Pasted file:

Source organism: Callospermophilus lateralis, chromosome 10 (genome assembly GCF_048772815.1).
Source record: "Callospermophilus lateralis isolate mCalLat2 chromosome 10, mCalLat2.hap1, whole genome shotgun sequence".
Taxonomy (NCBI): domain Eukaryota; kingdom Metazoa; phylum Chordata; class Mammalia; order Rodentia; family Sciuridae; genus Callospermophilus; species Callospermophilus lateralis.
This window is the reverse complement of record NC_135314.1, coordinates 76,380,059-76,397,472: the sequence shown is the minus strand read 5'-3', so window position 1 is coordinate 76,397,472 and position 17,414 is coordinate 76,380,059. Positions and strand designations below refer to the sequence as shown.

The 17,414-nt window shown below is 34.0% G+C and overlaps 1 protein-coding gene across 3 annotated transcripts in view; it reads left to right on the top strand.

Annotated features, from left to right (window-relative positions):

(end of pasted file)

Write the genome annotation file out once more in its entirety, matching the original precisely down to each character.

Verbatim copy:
Source organism: Callospermophilus lateralis, chromosome 10 (genome assembly GCF_048772815.1).
Source record: "Callospermophilus lateralis isolate mCalLat2 chromosome 10, mCalLat2.hap1, whole genome shotgun sequence".
Taxonomy (NCBI): domain Eukaryota; kingdom Metazoa; phylum Chordata; class Mammalia; order Rodentia; family Sciuridae; genus Callospermophilus; species Callospermophilus lateralis.
This window is the reverse complement of record NC_135314.1, coordinates 76,380,059-76,397,472: the sequence shown is the minus strand read 5'-3', so window position 1 is coordinate 76,397,472 and position 17,414 is coordinate 76,380,059. Positions and strand designations below refer to the sequence as shown.

The 17,414-nt window shown below is 34.0% G+C and overlaps 1 protein-coding gene across 3 annotated transcripts in view; it reads left to right on the top strand.

Annotated features, from left to right (window-relative positions):